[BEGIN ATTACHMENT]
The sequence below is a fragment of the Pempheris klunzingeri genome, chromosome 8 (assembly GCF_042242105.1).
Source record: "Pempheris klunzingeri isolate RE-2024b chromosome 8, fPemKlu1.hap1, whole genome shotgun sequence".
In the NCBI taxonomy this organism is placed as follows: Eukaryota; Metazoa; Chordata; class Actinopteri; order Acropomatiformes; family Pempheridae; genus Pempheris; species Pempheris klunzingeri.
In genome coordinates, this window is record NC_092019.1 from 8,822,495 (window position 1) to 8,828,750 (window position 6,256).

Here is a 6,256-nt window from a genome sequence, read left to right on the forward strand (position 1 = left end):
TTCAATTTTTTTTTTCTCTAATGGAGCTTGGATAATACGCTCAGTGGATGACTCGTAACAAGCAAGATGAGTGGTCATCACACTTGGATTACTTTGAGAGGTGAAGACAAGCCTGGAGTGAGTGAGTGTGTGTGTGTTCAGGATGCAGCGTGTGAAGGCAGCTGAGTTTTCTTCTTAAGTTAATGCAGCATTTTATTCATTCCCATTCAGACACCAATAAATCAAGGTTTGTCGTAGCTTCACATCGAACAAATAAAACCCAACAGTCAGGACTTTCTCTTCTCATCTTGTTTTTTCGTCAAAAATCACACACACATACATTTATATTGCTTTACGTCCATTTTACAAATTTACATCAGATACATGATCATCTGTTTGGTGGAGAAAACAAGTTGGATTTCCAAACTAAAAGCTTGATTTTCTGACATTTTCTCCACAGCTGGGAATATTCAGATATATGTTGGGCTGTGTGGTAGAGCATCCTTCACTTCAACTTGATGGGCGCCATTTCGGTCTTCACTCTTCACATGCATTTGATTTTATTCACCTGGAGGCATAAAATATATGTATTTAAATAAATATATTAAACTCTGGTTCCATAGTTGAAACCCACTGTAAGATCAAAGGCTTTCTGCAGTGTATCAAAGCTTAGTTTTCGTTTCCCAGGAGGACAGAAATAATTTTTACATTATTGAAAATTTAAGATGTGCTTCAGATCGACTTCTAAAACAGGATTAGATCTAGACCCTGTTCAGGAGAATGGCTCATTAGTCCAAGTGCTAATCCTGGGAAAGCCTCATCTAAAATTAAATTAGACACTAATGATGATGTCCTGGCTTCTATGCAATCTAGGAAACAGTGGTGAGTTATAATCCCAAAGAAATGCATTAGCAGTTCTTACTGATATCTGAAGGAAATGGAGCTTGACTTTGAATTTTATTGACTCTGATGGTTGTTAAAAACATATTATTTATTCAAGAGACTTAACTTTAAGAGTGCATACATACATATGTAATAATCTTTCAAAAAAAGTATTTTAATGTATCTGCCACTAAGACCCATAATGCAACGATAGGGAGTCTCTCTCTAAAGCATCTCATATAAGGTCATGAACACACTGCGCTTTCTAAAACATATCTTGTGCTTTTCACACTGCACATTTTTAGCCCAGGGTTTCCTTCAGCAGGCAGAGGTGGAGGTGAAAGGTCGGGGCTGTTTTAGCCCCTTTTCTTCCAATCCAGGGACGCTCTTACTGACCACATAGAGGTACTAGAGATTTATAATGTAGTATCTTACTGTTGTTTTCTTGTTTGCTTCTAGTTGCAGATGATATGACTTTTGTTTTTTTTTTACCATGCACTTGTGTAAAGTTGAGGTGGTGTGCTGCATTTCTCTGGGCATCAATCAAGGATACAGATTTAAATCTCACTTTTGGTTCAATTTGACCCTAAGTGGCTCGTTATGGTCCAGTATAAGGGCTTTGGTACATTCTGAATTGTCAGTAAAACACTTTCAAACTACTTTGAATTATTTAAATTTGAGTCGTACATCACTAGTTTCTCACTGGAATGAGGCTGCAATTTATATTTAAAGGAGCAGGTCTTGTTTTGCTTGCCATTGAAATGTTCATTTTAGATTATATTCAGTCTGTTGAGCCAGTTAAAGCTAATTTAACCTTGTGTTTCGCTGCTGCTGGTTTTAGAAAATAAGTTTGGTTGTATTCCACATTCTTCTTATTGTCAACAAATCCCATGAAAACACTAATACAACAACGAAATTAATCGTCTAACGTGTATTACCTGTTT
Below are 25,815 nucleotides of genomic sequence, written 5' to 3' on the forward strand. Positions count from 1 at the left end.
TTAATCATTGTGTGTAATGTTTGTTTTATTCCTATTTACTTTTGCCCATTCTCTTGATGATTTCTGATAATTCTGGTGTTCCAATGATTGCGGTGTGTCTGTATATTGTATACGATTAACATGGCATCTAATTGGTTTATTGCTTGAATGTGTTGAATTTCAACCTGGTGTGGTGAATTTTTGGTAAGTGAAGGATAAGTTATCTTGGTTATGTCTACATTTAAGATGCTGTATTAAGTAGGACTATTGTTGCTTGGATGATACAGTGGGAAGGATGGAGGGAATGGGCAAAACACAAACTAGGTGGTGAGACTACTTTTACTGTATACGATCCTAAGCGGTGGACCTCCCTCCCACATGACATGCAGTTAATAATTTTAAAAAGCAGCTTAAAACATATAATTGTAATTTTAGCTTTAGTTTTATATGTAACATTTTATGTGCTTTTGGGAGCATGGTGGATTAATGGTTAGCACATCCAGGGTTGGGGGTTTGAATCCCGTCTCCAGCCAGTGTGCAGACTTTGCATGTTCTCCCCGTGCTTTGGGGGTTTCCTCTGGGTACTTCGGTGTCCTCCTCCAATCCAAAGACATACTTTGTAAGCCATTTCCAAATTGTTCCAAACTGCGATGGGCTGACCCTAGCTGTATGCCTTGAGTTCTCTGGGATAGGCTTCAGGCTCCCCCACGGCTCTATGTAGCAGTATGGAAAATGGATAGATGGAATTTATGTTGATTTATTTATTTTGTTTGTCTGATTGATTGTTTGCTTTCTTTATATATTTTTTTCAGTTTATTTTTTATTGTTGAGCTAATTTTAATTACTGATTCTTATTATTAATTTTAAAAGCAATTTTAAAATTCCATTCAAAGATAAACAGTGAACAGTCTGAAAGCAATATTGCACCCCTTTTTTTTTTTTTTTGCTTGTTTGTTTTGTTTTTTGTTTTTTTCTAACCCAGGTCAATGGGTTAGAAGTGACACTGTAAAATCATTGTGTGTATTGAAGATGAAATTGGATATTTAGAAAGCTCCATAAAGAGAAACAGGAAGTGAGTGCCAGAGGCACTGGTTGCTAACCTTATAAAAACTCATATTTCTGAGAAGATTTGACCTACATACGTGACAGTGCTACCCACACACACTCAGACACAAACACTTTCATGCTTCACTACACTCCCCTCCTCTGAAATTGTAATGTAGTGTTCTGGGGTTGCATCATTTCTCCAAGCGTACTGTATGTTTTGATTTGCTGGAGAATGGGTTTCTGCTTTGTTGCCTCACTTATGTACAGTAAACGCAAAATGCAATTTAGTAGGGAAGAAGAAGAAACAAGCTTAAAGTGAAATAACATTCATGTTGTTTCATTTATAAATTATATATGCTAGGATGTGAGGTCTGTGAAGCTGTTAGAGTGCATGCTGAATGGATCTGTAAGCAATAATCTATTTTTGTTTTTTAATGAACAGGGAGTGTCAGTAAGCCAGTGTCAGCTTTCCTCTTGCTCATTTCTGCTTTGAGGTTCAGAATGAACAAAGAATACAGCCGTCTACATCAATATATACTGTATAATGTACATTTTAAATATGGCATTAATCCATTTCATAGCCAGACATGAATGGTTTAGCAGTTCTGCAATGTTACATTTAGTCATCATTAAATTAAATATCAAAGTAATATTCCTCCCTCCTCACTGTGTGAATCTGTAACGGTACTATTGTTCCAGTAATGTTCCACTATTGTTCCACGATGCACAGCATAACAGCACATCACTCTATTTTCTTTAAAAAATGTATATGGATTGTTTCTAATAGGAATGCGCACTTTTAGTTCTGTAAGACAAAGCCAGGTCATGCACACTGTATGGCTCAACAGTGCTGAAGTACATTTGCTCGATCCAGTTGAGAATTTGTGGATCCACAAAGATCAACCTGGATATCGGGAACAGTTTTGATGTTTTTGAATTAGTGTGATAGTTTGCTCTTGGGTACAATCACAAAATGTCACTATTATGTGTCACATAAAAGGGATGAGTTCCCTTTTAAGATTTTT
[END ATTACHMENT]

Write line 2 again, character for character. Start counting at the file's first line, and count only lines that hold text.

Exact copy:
Source record: "Pempheris klunzingeri isolate RE-2024b chromosome 8, fPemKlu1.hap1, whole genome shotgun sequence".